Eventually I gave in and scanned its contents. Inside was some rice, a handful of potatoes and a few onions and leafy vegetables. Banudhar’s stories about his small farm, his dreams for his boy, flit-ted into my mind, and I felt deeply the preciousness of this humble, but precious gift from this wonderful family.
Over the next few years, I pursued a specialization in urology, moving across India. I witnessed how lasers and state-of-the-art robots had transformed the world of surgery.While medicine has evolved, can we say the same for doctor–patient relationships? I once read about an assault on a healthcare worker by a patient's family in Mumbai. I also read of medical negligence cases that had devastating consequences for ordinary people.
Just as these thoughts were runningthrough my head, the phone rang. Thevoice seemed vaguely familiar, as did the Oriya dialect: Prahlad was on the line. He had tracked me down two decades after we last met. Banudhar had retired, and was finally living the village life. The family was anxious about my well-being, as COVID-19 had claimed many healthcare workers.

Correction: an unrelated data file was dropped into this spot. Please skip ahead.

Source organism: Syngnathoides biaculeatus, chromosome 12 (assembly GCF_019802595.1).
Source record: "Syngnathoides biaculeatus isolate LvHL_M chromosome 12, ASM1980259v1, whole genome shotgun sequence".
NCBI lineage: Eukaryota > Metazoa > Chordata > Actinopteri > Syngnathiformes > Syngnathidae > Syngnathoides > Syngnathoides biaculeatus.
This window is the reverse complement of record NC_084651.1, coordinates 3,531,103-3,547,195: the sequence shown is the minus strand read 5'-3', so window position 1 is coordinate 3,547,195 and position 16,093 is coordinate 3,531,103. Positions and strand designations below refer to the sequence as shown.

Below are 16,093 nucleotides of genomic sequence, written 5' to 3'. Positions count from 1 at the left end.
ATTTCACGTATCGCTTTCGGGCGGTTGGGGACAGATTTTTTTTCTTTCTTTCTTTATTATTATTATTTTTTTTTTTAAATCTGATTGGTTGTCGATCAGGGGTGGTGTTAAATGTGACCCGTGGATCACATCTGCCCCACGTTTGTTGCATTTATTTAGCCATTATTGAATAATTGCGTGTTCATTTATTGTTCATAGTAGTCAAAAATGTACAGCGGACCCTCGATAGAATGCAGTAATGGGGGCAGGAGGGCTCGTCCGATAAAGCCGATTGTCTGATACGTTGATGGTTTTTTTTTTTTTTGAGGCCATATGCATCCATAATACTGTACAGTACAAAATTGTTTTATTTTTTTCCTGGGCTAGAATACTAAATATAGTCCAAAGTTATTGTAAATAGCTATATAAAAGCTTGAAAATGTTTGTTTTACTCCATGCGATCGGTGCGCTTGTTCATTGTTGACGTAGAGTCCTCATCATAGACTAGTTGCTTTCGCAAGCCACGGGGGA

The conversation was brief, and yet, so much was conveyed. If gratitude and love were packed in the sack of rice 26 years ago, there was also a bond for life.How could I ever forget Banudhar? In my three-decade career, I have faced multiple challenges, not all of which have been easy to surmount. But Banudhar’s faith in me gives me the strength to carry on.
*Names changed upon request
The author is a gender-reassignment surgeon and the head of department of reconstructive urology and andrology at Kokilaben Dhirubhai Ambani Hospital, Mumbai. Photo courtesy: The Author